It’s not quite official just yet, but the chances of seeing Space Jam 2 in your local theater in the next couple years just got exponentially better. (Already checked, SpaceJam2.com is taken. Sorry, industrious Internet speculators.)
Last month, Warner Bros. filed new trademarks for Space Jam, specifically pertaining to the use of that wordmark with “printed matter and paper goods,” including books, comic books, magazines, trading cards and a host of others, as well as “printed patterns for costumes, pajamas, sweatshirts and t-shirts.” And that’s just to name a few.
It should be pointed out that the original Space Jam, the beloved Michael Jordan film, celebrates its 20th anniversary in 1996, and the abovementioned promotional goods could tie in with an anniversary celebration. Compounding the coincidence of the timing however, LeBron James and business partner Maverick Carter’s SpringHill Entertainment signed a production deal with Warner Bros. this week to develop movies, television programs and digital content.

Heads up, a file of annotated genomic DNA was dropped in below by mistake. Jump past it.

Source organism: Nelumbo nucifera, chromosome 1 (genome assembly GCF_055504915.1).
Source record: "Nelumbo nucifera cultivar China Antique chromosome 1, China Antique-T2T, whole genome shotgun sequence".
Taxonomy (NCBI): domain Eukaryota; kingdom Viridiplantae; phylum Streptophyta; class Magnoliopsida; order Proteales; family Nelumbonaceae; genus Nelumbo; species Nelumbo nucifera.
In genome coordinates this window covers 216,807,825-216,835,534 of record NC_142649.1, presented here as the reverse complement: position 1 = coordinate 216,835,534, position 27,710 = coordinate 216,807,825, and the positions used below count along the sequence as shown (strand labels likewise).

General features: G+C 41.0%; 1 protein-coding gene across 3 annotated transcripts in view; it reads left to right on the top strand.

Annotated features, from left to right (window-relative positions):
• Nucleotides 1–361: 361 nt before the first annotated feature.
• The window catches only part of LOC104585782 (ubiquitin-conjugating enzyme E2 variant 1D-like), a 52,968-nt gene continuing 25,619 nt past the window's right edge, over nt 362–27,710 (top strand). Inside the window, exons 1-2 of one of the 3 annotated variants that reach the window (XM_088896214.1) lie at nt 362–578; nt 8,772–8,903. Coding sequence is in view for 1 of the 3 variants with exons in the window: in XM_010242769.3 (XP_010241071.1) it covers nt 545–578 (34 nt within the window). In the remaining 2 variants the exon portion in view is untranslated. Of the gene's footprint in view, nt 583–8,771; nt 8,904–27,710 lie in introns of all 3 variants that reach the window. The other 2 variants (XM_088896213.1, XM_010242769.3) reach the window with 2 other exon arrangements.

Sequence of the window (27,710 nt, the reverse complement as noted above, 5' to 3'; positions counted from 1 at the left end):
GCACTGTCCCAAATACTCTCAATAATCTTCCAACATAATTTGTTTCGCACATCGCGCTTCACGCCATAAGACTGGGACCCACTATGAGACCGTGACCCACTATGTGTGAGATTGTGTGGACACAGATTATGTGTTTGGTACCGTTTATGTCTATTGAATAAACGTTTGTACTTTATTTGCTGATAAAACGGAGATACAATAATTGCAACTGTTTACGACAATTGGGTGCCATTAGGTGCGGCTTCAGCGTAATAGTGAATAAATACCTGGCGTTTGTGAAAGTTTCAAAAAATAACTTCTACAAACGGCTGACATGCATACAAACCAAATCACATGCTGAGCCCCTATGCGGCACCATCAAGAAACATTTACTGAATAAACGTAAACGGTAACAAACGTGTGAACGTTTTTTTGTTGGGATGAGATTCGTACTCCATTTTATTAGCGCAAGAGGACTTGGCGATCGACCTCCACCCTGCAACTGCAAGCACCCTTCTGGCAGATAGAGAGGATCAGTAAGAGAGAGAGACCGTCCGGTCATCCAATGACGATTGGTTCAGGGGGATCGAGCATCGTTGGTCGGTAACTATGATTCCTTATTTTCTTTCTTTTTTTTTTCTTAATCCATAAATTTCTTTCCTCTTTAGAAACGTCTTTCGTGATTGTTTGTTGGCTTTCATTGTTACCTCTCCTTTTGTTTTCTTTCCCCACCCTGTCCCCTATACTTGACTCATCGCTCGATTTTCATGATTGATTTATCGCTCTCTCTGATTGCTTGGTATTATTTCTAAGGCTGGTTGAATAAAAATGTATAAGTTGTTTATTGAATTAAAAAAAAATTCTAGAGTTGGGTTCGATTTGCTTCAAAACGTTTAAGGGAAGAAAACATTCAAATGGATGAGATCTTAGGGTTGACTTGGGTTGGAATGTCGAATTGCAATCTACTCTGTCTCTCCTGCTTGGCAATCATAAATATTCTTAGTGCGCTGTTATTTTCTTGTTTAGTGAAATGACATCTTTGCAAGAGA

James has long been rumored to be the star of Space Jam 2, and this deal would put him in a position to co-produce and co-own the film, rather than merely starring in it. That starring aspect would no longer be a foreign concept to the Cavs superstar, either, having made his big screen debut in the Judd Apatow film Trainwreck earlier this month.
One thing’s for sure: a Nike LeBron 14 Space Jam (or Nike LeBron 15 Space Jam, depending) would be the stuff of legends.